By James Urquhart The hair on the skin of Peru purple tarantulas can soak up crude oilMachalowski, et al, J. Envron. Manage (2020) https://doi.org/10.1016/j.jenvman.2020.110218., Copyright Elsevier (2020)A sea of floating, dead tarantula skins might be an arachnophobe’s nightmare, but the moults of these spiders could help mop up ocean oil spills. The skins of spider…


                        <figure class="article-image-inline" data-method="caption-shortcode"><img src="https://images.newscientist.com/wp-content/uploads/2015/08/ns-logo-for-featured-image.jpg?width=800" data-src="https://images.newscientist.com/wp-content/uploads/2020/02/12162247/spider.jpg?width=300" data- class="image lazyload" alt="Spider hairs"><div class="image-details"><figcaption class="font-sans-serif-xxxs--bold">The hair on the skin of Peru purple tarantulas can soak up crude oil</figcaption><p class="credit font-sans-serif-xxxs--regular">Machalowski, et al, J. Envron. Manage (2020) https://doi.org/10.1016/j.jenvman.2020.110218., Copyright Elsevier (2020)</p></div></figure>A sea of floating, dead tarantula skins might be an arachnophobe&rsquo;s nightmare, but the moults of these spiders could help mop up ocean oil spills.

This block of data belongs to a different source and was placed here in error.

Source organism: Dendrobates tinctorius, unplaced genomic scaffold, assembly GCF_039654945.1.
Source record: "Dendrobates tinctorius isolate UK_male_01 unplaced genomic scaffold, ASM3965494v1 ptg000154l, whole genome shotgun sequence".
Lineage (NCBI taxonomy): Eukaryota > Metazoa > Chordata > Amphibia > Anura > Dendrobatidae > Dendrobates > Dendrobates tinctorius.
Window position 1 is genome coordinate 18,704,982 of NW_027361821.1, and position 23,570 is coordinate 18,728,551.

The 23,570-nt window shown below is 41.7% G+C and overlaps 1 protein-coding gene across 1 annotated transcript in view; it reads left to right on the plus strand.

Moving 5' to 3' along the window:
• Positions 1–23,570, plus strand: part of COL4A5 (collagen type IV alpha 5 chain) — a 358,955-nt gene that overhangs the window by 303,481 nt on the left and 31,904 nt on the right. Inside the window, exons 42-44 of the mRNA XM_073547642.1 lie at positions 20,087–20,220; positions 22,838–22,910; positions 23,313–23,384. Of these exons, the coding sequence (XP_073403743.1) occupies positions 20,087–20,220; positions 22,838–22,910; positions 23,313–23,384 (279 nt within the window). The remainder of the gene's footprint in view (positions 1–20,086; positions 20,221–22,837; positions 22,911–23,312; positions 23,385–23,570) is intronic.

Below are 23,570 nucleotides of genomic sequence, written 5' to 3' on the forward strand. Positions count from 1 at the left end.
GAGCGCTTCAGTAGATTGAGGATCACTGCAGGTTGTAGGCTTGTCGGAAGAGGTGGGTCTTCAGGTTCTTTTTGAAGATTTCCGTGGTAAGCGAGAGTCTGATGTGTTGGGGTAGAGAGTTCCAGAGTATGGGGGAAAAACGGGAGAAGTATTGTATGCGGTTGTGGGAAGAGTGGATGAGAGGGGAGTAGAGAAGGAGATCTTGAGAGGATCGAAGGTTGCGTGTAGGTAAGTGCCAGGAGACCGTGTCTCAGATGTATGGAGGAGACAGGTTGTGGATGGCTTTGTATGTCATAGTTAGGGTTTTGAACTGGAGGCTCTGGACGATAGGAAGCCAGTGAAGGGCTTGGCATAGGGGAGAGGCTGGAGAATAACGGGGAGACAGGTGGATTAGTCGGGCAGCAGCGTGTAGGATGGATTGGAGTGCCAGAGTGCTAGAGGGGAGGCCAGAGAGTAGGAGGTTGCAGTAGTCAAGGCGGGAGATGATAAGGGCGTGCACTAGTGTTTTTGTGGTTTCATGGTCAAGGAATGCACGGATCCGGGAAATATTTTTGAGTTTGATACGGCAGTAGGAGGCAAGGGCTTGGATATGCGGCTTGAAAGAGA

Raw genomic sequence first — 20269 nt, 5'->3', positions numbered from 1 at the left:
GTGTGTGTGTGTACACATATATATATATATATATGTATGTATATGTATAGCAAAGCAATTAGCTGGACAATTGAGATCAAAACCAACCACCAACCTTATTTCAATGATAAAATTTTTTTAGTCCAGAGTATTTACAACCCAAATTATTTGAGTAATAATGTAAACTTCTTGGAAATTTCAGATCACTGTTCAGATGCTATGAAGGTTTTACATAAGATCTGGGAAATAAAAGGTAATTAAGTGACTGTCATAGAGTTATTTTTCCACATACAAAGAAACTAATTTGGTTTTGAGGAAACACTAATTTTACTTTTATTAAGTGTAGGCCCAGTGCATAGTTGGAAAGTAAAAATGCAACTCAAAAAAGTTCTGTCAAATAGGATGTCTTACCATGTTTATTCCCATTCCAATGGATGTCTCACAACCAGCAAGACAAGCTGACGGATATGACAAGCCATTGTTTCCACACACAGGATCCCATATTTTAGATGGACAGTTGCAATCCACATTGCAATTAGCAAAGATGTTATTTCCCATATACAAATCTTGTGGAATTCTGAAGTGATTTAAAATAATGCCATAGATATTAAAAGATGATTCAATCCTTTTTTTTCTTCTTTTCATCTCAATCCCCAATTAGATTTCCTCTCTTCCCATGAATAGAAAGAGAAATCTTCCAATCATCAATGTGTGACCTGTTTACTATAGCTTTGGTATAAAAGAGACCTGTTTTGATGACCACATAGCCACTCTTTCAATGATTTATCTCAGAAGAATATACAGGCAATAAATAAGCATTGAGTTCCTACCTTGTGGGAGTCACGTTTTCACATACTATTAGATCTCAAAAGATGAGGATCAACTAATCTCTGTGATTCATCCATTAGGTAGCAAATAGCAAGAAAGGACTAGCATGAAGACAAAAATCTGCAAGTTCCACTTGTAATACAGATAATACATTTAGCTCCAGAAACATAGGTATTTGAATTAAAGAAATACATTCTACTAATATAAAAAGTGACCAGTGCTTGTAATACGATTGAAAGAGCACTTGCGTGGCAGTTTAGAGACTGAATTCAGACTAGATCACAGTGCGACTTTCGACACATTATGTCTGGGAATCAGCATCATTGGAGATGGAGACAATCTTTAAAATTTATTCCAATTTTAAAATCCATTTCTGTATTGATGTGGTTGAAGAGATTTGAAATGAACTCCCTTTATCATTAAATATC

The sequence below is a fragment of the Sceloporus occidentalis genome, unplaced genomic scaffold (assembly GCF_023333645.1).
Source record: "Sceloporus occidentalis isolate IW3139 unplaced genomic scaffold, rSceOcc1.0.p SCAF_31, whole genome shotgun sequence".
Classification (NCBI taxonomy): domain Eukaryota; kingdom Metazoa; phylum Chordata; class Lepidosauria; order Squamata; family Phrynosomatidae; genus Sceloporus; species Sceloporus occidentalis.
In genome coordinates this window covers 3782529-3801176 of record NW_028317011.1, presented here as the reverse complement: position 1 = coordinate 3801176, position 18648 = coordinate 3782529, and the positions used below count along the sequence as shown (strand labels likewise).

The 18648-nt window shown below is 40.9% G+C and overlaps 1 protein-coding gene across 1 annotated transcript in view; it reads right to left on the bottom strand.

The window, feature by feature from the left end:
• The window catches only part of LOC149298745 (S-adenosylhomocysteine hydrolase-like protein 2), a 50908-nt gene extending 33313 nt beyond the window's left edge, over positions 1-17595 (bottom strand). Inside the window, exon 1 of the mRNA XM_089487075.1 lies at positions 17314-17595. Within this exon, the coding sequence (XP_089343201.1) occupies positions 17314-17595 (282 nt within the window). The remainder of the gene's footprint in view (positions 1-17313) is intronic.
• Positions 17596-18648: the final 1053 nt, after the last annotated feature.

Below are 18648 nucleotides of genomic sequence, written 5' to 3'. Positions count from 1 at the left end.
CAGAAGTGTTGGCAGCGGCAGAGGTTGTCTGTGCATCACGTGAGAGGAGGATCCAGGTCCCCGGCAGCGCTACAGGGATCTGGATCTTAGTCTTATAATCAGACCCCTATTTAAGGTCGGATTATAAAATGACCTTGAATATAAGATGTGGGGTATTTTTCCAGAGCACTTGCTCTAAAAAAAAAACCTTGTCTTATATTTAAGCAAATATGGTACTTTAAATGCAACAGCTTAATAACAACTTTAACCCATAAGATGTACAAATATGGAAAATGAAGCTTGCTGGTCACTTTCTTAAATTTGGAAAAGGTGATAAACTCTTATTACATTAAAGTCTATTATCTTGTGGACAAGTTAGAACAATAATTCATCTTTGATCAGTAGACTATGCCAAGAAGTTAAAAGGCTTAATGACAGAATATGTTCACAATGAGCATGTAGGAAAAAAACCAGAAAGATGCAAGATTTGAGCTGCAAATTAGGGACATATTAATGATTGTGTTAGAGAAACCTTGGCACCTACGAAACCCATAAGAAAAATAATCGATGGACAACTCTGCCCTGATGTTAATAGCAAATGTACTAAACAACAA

The skins of spider skins have “very strong” water-repelling properties, says Tomasz Machałowski at Poznań University of Technology in Poland, one of the team behind the concept. This means they could be useful for cleaning-up oil spills, as the materials used need to attract oil but also repel water …

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